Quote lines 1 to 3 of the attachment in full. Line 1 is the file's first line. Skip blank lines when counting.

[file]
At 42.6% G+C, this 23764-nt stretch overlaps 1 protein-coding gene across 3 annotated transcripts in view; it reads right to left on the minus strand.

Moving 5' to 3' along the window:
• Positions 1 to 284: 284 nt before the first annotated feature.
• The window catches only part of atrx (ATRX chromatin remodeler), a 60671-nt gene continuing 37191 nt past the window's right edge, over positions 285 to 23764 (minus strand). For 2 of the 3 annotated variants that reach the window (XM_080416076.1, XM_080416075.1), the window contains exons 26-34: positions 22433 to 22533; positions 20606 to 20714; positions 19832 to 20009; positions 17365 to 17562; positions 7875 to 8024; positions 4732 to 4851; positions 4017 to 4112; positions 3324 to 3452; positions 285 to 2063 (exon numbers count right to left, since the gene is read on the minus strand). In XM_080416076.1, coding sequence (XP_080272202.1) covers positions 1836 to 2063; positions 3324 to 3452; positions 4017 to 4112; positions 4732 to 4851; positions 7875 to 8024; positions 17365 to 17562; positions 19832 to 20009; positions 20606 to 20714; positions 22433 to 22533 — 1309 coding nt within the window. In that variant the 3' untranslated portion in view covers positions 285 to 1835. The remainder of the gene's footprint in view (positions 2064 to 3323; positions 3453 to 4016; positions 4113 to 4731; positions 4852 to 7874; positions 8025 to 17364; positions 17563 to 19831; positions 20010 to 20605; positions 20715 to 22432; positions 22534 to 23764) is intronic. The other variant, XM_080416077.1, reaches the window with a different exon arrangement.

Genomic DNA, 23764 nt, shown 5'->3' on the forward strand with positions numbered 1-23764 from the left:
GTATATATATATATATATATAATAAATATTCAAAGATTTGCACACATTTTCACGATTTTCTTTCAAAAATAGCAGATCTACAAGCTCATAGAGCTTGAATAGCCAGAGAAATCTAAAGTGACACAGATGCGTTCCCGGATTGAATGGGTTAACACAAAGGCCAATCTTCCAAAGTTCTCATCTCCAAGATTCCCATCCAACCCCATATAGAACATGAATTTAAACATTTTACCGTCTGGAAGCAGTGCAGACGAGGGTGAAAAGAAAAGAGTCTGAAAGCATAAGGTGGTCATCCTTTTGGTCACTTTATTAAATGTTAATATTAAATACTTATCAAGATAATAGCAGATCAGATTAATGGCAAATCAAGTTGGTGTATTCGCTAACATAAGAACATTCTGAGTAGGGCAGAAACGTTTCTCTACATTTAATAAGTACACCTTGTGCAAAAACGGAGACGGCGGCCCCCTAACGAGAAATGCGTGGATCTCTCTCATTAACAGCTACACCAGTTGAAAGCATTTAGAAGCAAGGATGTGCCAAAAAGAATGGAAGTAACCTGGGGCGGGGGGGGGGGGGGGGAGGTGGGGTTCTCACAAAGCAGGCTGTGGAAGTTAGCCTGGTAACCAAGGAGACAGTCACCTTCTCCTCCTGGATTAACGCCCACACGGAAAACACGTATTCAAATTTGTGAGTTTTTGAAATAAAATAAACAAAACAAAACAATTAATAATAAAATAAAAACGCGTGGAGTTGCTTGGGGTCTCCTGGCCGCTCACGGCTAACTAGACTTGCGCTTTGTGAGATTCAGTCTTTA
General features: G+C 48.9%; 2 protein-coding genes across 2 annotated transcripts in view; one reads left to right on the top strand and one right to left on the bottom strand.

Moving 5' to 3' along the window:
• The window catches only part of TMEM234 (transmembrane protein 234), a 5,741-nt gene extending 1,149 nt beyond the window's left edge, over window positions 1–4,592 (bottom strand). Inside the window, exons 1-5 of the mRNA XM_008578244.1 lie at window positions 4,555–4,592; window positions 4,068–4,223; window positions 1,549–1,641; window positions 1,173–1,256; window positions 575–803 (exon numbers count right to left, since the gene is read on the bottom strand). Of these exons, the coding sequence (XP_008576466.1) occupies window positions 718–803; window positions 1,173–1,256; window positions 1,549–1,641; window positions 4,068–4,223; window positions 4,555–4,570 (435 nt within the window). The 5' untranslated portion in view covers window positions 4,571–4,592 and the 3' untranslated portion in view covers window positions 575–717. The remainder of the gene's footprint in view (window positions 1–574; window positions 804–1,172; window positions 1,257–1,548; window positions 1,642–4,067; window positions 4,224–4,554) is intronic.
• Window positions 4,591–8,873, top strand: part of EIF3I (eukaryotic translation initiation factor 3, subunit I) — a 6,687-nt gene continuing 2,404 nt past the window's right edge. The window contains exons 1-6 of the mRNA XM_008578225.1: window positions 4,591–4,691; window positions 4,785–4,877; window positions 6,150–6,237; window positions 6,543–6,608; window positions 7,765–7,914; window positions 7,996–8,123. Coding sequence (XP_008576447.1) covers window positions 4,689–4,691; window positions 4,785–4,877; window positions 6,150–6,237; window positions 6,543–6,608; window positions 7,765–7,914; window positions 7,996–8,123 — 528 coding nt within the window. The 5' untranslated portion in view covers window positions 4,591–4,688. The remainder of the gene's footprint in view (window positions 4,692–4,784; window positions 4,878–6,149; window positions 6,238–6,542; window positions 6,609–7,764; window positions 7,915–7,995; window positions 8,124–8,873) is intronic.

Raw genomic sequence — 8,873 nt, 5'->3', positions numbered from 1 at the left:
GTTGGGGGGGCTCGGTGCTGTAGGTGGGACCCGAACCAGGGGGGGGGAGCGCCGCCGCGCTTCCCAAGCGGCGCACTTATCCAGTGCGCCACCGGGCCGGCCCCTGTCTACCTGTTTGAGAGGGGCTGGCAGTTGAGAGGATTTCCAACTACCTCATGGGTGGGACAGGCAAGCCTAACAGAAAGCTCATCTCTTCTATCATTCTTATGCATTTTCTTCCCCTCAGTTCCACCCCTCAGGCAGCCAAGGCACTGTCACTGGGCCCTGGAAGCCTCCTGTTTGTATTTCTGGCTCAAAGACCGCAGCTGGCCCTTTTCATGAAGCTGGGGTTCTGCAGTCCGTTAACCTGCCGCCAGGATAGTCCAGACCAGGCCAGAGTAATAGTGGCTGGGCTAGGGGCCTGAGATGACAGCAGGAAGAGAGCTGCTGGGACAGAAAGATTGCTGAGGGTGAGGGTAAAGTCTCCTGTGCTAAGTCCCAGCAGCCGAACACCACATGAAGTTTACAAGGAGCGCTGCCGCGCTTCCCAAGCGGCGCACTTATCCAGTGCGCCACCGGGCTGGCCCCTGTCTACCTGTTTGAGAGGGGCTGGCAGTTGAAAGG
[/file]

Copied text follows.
At 42.6% G+C, this 23764-nt stretch overlaps 1 protein-coding gene across 3 annotated transcripts in view; it reads right to left on the minus strand.

Moving 5' to 3' along the window:
• Positions 1 to 284: 284 nt before the first annotated feature.